The New Mexico Department of Transportation's Traffic Safety Division is funding the program for its first three years.
US Land Agency Seeks To ID Public Parcels That Lack Access - Associated Press,
U.S. land managers say they will release by mid-March a priority list of federal lands that need but don't have public access.
U.S. Bureau of Land Management officials said they want people to nominate lands where the public could legally hunt, fish or pursue other recreational purposes, except the lands have limited or no access.
The agency manages 383,000 square miles of land, primarily in western states.
The public access initiative is mandated under a sweeping conservation bill passed by Congress and signed into law by President Donald Trump last March. The law was named for Rep. John Dingell, the influential Michigan Democrat and longtime chairman of the House Energy and Commerce Committee who died last year.
A representative of the National Wildlife Federation says the public access initiative is laudable but must be considered in the context of Trump's broad rollbacks of environmental rules.
Judge Declines Early Prison Release Request By Ex-Sheriff - Santa Fe New Mexican, Associated Press
A recent U.S. Supreme Court ruling will not result in an early prison release for former Rio Arriba County Sheriff Tommy Rodella, a judge said.
U.S. District Judge James Browning declined an early release request by Rodella based on a change in a federal firearms law in June, Santa Fe New Mexican reported Friday.
The Supreme Court voted 5-4 on an unrelated robbery case out of Texas that struck down a firearms statute that added seven years to Rodella's prison sentence.
The part of the law that changed did not apply, Browning said.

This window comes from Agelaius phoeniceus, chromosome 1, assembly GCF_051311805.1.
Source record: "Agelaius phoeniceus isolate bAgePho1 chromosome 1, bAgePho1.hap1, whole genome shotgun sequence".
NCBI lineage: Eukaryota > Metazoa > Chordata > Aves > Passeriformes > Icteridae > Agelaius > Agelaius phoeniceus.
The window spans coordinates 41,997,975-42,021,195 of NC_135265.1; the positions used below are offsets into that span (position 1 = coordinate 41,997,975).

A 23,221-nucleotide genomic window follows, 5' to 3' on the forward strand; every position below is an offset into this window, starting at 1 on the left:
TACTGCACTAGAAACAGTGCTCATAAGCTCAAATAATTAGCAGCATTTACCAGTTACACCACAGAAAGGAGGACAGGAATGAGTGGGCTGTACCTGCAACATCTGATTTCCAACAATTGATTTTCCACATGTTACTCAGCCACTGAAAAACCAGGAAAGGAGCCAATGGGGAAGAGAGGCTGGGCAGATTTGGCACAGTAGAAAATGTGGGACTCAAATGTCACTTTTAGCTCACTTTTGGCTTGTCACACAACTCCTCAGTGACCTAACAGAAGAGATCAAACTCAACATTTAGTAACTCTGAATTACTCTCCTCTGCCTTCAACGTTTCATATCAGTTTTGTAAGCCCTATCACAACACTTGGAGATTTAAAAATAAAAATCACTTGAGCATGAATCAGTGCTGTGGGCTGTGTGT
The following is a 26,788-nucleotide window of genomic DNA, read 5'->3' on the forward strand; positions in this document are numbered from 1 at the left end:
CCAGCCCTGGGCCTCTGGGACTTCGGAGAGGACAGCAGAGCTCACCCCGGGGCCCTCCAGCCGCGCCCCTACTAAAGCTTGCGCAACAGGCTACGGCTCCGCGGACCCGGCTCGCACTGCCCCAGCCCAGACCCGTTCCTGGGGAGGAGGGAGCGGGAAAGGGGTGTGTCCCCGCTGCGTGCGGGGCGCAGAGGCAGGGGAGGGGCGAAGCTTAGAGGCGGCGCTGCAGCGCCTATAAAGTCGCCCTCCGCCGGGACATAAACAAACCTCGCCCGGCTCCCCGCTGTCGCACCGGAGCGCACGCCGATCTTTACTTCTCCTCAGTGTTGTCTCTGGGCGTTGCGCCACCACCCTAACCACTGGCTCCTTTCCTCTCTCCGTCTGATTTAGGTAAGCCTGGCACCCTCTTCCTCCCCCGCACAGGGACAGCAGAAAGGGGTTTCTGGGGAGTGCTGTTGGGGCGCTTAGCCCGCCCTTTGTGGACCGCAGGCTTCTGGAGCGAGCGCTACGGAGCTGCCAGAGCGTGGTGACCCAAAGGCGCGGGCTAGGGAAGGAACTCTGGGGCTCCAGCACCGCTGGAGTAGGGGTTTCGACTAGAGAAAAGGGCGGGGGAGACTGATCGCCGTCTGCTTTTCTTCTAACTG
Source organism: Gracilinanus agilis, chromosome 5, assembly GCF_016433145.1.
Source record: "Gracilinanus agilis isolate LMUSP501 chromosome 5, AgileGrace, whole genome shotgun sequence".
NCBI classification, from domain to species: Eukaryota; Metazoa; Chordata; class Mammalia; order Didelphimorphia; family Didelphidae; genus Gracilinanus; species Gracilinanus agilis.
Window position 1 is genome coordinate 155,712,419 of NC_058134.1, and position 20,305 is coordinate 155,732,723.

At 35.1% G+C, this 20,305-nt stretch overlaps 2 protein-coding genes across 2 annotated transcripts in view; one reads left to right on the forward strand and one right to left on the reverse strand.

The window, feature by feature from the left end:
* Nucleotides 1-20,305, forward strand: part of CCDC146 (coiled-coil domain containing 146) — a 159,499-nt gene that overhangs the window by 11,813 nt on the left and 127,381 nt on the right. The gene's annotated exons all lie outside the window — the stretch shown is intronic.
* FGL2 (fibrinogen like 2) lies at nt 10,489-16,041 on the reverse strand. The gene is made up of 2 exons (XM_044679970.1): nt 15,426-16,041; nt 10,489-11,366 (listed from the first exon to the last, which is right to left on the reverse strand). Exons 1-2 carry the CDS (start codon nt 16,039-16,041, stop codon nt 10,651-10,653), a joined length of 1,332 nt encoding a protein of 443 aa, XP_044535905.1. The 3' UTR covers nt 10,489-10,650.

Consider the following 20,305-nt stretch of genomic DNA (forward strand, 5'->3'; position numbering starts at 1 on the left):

Rodella has five years left of a 10-year sentence stemming from a road-rage incident where Rodella was convicted of unreasonable use of force, unlawful arrest and using a firearm during a crime of violence, authorities said.
The U.S. Court of Appeals upheld his conviction in November 2015 and the Supreme Court declined to hear an appeal a year later.
Rodella filed a new motion in March 2019 asking a court to overturn his conviction.
His attorney Susan J. Clouthier made a request in November to include the Supreme Court decision in the ruling.
Rodella is serving time at a federal prison in Seagoville, Texas. He did not attend the hearing, but has an option to appeal.
New Mexico Airman To Face A Military Trial After Fatal Crash - KOB-TV, Associated Press
Officials at Kirtland Air Force Base in New Mexico say an airman charged in a fatal car accident last year will face a military trial.
They say Airman 1st Class Calvin Cooper is charged with negligent homicide, manslaughter and drunken or reckless operation of a vehicle.
Cooper allegedly was driving above the speed limit and lost control of his vehicle last March and a 39-year-old woman was killed.
Base officials say Cooper remains on duty, but faces prison time if he's convicted.
Albuquerque TV station KOB reports an article 32 hearing was held for Cooper's case and Kirtland's commanding officer issued the order for a trial to be held, likely this summer.
Navajo Nation Purchases Land That Includes Gravel Pit - Associated Press
The Navajo Nation has purchased 1250 acres of land that includes a gravel pit that the tribe plans to use to obtain sand and gravel for road work and other projects.
The Gallup Independent reported that gravel pit's operator that leased its site from the previous land owners will now have a lease with the tribe and that the tribe's planned use of the material from the newly purchased site near Indians Wells, Arizona, should save money for the tribe.
Tribal officials said in an announcement of the purchase that the tribe's land acquisition fund provided the money to purchase the land.
The announcement It didn't specify the purchase price but said it was under a $5 million limit under which the Division of Natural Resources director could approve land purchases.
Division of Transportation Director Garrett Silversmith said material from the gravel pit will be used for highways, dirt roads, bridges, airports, dams, drainage structures, parking lots and buildings.